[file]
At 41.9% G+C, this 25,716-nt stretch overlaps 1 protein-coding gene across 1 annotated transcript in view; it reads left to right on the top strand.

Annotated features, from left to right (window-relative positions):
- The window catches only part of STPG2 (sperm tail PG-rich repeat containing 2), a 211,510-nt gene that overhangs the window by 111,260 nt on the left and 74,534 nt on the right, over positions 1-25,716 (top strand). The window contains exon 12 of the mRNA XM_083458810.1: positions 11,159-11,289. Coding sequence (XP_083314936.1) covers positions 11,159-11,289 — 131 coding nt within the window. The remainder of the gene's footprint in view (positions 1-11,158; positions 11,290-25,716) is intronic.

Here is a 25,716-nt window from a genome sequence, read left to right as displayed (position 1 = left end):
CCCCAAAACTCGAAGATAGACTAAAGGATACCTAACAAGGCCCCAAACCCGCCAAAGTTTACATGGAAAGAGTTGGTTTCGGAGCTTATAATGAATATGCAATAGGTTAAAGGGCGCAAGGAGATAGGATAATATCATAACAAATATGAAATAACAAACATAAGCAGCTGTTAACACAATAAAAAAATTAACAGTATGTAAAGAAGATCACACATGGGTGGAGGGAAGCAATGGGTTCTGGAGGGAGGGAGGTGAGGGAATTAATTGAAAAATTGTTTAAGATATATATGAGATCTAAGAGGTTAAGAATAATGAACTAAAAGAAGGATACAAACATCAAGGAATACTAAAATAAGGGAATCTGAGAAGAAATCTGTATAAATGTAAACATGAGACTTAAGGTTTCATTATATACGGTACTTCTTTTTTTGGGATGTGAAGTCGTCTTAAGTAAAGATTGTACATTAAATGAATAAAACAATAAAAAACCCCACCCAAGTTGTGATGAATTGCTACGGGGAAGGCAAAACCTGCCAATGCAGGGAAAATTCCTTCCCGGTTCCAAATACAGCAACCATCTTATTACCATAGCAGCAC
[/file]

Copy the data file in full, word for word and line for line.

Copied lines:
At 41.9% G+C, this 25,716-nt stretch overlaps 1 protein-coding gene across 1 annotated transcript in view; it reads left to right on the top strand.

Annotated features, from left to right (window-relative positions):
- The window catches only part of STPG2 (sperm tail PG-rich repeat containing 2), a 211,510-nt gene that overhangs the window by 111,260 nt on the left and 74,534 nt on the right, over positions 1-25,716 (top strand). The window contains exon 12 of the mRNA XM_083458810.1: positions 11,159-11,289. Coding sequence (XP_083314936.1) covers positions 11,159-11,289 — 131 coding nt within the window. The remainder of the gene's footprint in view (positions 1-11,158; positions 11,290-25,716) is intronic.

Here is a 25,716-nt window from a genome sequence, read left to right as displayed (position 1 = left end):
CCCCAAAACTCGAAGATAGACTAAAGGATACCTAACAAGGCCCCAAACCCGCCAAAGTTTACATGGAAAGAGTTGGTTTCGGAGCTTATAATGAATATGCAATAGGTTAAAGGGCGCAAGGAGATAGGATAATATCATAACAAATATGAAATAACAAACATAAGCAGCTGTTAACACAATAAAAAAATTAACAGTATGTAAAGAAGATCACACATGGGTGGAGGGAAGCAATGGGTTCTGGAGGGAGGGAGGTGAGGGAATTAATTGAAAAATTGTTTAAGATATATATGAGATCTAAGAGGTTAAGAATAATGAACTAAAAGAAGGATACAAACATCAAGGAATACTAAAATAAGGGAATCTGAGAAGAAATCTGTATAAATGTAAACATGAGACTTAAGGTTTCATTATATACGGTACTTCTTTTTTTGGGATGTGAAGTCGTCTTAAGTAAAGATTGTACATTAAATGAATAAAACAATAAAAAACCCCACCCAAGTTGTGATGAATTGCTACGGGGAAGGCAAAACCTGCCAATGCAGGGAAAATTCCTTCCCGGTTCCAAATACAGCAACCATCTTATTACCATAGCAGCAC